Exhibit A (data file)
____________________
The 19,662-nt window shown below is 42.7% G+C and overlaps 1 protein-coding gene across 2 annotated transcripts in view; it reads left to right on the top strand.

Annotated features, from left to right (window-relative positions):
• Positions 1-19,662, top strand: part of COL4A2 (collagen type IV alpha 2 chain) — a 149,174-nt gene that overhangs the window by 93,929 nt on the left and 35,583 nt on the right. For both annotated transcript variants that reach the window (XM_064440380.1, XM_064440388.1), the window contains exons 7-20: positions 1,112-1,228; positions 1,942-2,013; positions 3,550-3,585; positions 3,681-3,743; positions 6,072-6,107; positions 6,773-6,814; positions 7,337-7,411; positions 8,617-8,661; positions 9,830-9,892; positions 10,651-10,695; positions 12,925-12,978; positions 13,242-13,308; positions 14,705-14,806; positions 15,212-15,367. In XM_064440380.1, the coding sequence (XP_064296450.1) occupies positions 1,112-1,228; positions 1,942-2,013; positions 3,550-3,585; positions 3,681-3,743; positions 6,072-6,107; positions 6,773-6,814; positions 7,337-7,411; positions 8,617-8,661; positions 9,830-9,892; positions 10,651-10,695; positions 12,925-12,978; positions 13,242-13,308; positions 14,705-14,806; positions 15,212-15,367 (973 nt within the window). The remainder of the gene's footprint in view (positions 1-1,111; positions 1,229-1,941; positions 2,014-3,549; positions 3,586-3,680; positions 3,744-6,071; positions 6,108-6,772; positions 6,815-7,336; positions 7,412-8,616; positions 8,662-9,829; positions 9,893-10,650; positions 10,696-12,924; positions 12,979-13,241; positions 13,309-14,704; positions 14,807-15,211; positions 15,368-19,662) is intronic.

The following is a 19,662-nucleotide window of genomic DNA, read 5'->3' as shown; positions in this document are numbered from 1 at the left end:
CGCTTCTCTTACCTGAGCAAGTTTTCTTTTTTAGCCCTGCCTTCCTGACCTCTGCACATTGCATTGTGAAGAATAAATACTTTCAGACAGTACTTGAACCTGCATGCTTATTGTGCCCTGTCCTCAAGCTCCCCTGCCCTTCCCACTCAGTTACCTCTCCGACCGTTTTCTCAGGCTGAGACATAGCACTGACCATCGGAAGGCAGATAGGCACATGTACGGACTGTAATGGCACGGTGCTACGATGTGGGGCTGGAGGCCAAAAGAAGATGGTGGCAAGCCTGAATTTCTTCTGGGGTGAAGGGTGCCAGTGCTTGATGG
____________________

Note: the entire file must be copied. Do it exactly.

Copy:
The 19,662-nt window shown below is 42.7% G+C and overlaps 1 protein-coding gene across 2 annotated transcripts in view; it reads left to right on the top strand.

Annotated features, from left to right (window-relative positions):
• Positions 1-19,662, top strand: part of COL4A2 (collagen type IV alpha 2 chain) — a 149,174-nt gene that overhangs the window by 93,929 nt on the left and 35,583 nt on the right. For both annotated transcript variants that reach the window (XM_064440380.1, XM_064440388.1), the window contains exons 7-20: positions 1,112-1,228; positions 1,942-2,013; positions 3,550-3,585; positions 3,681-3,743; positions 6,072-6,107; positions 6,773-6,814; positions 7,337-7,411; positions 8,617-8,661; positions 9,830-9,892; positions 10,651-10,695; positions 12,925-12,978; positions 13,242-13,308; positions 14,705-14,806; positions 15,212-15,367. In XM_064440380.1, the coding sequence (XP_064296450.1) occupies positions 1,112-1,228; positions 1,942-2,013; positions 3,550-3,585; positions 3,681-3,743; positions 6,072-6,107; positions 6,773-6,814; positions 7,337-7,411; positions 8,617-8,661; positions 9,830-9,892; positions 10,651-10,695; positions 12,925-12,978; positions 13,242-13,308; positions 14,705-14,806; positions 15,212-15,367 (973 nt within the window). The remainder of the gene's footprint in view (positions 1-1,111; positions 1,229-1,941; positions 2,014-3,549; positions 3,586-3,680; positions 3,744-6,071; positions 6,108-6,772; positions 6,815-7,336; positions 7,412-8,616; positions 8,662-9,829; positions 9,893-10,650; positions 10,696-12,924; positions 12,979-13,241; positions 13,309-14,704; positions 14,807-15,211; positions 15,368-19,662) is intronic.

The following is a 19,662-nucleotide window of genomic DNA, read 5'->3' as shown; positions in this document are numbered from 1 at the left end:
CGCTTCTCTTACCTGAGCAAGTTTTCTTTTTTAGCCCTGCCTTCCTGACCTCTGCACATTGCATTGTGAAGAATAAATACTTTCAGACAGTACTTGAACCTGCATGCTTATTGTGCCCTGTCCTCAAGCTCCCCTGCCCTTCCCACTCAGTTACCTCTCCGACCGTTTTCTCAGGCTGAGACATAGCACTGACCATCGGAAGGCAGATAGGCACATGTACGGACTGTAATGGCACGGTGCTACGATGTGGGGCTGGAGGCCAAAAGAAGATGGTGGCAAGCCTGAATTTCTTCTGGGGTGAAGGGTGCCAGTGCTTGATGG